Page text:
Gleicheniaceae


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Arbuscular mycorrhizae (AM) were found in 11 plant species (34%) of Anemiaceae, Gleicheniaceae, Ophioglossaceae, Pteridaceae, Selaginellaceae, Thelypteridaceae, and Woodsiaceae.
Arbuscular mycorrhizae with arbuscules, which are the structural and functional criterion of the symbiosis, were found in 11 species (34%) from the families Anemiaceae, Gleicheniaceae, Ophioglossaceae, Pteridaceae, Selaginellaceae, Thelypteridaceae, and Woodsiaceae.
Presl t 25-75 AMF Gleicheniaceae Sticherus brevitomentosus B.
Both Bower (1923-1928) and Copeland (1947) recognized the Osmundaceae, Schizaeaceae, Hymenophyllaceae, Gleicheniaceae, Matoniaceae, and possibly Cyatheaceae as relatively primitive ("basal") filicaleans and the Marsileaceae and Salviniaceae as distinct, distantly related families of heterosporous ferns.
The initiation and early development of fern leaf primordia has been described for several species, including Hymenophyllaceae (Hebant-Mauri, 1973, 1984, 1990; Hagemann, 1988), Dicksonia (Hebant-Mauri, 1975), Ceratopteris (Hebant-Mauri, 1977), Stromatopteris (Hebant-Mauri & Veillon, 1989), Salvinia (Croxdale, 1978, 1979, 1981), Marsileaceae (Schmidt, 1978), Dennstaedtiaceae (Imaichi, 1980, 1982, 1983, 1984), Adiantum (Imaichi, 1988; Gupta & Bhambie, 1992), Botrychium (Imaichi & Nishida, 1986; Imaichi, 1989), Lygodium (Mueller, 1982a), Platycerium (Lee, 1989), and Gleicheniaceae (Hagemann & Schulz, 1978).
Contrary to Bierhorst's report, in Hymenophyllaceae, Stromatopteris, Gleicheniaceae, and Dennstaedtiaceae (see citations above), leaf initiation is described as occurring in lateral positions on the shoot apical meristem in essentially the same way as in other ferns.
Morphology, growth-habit, and classification in the family Gleicheniaceae.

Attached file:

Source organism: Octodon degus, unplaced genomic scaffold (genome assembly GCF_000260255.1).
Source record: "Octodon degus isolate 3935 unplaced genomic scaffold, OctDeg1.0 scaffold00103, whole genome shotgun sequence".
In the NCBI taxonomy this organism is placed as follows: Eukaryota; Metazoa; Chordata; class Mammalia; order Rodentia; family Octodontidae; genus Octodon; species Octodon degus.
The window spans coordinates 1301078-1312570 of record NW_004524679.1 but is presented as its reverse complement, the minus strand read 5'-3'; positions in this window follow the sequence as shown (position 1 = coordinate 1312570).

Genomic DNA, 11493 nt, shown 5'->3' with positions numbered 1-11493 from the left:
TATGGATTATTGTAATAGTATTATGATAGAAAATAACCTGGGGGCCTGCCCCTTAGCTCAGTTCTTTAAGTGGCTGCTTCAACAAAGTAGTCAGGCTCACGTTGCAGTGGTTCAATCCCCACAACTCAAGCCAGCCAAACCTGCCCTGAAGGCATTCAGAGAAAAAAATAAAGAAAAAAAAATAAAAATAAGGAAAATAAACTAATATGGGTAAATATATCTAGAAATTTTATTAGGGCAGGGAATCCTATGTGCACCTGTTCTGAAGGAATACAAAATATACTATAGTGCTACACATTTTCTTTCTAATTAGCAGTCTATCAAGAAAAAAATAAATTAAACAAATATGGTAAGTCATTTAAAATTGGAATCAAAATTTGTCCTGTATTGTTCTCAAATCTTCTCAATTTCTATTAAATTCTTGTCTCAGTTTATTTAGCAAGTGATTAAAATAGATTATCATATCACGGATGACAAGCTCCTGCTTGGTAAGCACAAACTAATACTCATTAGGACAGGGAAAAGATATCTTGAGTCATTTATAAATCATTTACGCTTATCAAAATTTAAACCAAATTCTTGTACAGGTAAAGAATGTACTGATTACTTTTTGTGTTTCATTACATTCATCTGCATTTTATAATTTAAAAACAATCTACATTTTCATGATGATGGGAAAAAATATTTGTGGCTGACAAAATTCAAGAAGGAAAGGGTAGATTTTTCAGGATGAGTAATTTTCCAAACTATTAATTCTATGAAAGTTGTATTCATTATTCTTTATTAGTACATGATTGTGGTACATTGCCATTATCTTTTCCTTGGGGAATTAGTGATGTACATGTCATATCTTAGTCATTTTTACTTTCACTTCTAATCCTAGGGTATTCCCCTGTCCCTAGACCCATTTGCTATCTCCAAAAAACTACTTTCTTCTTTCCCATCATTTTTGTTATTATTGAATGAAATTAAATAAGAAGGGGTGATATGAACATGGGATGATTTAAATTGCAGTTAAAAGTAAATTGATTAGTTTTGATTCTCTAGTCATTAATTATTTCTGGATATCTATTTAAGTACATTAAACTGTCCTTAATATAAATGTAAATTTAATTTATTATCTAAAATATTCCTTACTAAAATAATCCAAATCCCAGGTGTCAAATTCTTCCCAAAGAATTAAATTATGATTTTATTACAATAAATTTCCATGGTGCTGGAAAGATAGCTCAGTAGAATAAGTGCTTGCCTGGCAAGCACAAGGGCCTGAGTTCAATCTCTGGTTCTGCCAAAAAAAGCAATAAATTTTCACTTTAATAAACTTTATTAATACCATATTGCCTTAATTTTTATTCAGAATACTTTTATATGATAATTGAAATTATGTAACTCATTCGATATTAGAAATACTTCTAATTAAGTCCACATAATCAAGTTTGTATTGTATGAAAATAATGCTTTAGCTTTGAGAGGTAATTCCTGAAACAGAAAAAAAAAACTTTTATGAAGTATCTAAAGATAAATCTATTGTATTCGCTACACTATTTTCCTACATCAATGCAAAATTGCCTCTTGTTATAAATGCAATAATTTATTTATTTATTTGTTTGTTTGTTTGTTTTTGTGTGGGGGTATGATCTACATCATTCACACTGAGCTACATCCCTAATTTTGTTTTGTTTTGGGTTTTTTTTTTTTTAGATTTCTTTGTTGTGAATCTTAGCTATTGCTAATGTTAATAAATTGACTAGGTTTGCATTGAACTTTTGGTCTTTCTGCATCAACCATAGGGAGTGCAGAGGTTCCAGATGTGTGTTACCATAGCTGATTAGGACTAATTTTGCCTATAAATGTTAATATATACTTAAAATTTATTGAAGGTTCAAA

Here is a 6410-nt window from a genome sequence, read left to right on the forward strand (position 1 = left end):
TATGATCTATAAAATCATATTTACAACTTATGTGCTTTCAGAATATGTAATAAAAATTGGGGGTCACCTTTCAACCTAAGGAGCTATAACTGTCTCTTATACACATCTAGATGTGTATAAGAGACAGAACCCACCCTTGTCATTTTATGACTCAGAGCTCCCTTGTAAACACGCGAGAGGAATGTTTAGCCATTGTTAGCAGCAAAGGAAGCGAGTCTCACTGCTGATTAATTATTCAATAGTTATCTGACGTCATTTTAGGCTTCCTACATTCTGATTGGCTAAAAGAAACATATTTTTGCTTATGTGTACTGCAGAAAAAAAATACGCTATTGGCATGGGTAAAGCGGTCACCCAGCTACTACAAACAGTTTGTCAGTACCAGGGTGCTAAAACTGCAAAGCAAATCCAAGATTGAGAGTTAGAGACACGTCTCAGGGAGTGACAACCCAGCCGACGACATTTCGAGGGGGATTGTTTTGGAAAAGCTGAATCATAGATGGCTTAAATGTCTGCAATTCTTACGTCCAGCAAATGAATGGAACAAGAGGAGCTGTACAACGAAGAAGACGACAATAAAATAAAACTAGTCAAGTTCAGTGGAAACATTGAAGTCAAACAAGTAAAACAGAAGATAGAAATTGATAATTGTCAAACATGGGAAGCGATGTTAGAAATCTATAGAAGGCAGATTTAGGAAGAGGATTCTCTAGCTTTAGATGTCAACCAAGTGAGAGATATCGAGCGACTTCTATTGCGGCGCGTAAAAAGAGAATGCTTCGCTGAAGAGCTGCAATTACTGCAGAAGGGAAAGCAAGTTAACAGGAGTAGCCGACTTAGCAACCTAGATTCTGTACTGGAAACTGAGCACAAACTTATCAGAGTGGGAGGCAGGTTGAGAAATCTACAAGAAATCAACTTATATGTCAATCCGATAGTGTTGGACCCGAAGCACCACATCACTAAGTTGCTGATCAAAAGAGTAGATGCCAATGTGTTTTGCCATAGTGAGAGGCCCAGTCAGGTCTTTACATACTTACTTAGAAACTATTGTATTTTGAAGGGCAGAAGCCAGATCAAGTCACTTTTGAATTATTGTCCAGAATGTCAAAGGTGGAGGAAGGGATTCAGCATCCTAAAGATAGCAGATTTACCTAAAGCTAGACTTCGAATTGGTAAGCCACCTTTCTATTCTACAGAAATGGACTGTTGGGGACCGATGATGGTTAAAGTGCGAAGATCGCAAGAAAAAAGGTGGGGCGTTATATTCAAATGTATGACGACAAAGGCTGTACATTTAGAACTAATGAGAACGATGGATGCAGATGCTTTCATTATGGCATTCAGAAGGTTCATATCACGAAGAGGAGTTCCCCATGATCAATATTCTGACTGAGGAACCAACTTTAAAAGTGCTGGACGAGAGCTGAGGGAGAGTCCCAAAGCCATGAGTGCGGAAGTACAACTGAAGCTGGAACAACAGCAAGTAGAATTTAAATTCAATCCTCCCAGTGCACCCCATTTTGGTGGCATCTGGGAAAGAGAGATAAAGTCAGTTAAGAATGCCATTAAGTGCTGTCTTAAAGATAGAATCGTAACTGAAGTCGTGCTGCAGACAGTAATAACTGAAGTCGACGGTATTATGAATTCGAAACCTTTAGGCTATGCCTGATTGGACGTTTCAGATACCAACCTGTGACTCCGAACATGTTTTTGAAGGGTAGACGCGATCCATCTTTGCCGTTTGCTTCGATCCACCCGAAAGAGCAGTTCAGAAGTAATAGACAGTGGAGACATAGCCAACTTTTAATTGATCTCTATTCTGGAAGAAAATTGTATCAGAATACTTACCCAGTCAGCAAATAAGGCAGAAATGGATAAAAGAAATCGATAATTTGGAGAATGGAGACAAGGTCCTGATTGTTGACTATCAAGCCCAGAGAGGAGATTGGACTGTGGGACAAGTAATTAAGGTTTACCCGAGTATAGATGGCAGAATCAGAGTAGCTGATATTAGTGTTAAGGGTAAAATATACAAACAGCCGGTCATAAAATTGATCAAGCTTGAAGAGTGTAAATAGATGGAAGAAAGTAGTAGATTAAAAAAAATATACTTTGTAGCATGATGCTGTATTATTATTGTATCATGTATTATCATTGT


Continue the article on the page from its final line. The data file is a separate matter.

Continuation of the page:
This top-down system simplifies Gleicheniaceae leaf terminology by being applicable to all taxa in Gleicheniaceae and to partial-leaf herbarium specimens.
A note on some morphological terms of the leaf in the Gleicheniaceae.
Unlike all other Gleicheniaceae leaf terminology systems, the one we propose starts from the distal tips of the pinna and continues proximally to the leaf base.
Table 1 is a comparison of the major Gleicheniaceae leaf terminology systems over the past 60 years compared to our new system.
Therefore, he did not include Stromatopteris in his Gleicheniaceae leaf terminology system and used different terms to describe Stromatopteris leaf morphology.
To address these problems, we propose a new leaf terminology system that is universal to all taxa in Gleicheniaceae and will facilitate working with partialleaf herbarium specimens.
Spores indicate that other ferns that lived in the vicinity of Foulden Maar included tree ferns (Dicksoniaceae; Cyatheaceae), together with Gleicheniaceae, Psilotaceae and Schizaeaceae.
Representatives of tree fern families such as Cyatheaceae and Dicksoniaceae, and forest taxa including Gleicheniaceae, Hymenophyllaceae and Osmundaceae have been important components of the forest understory in New Zealand since at least the late Eocene and possibly since the late Cretaceous (Mildenhall, 1980; Cieraad & Lee, 2006).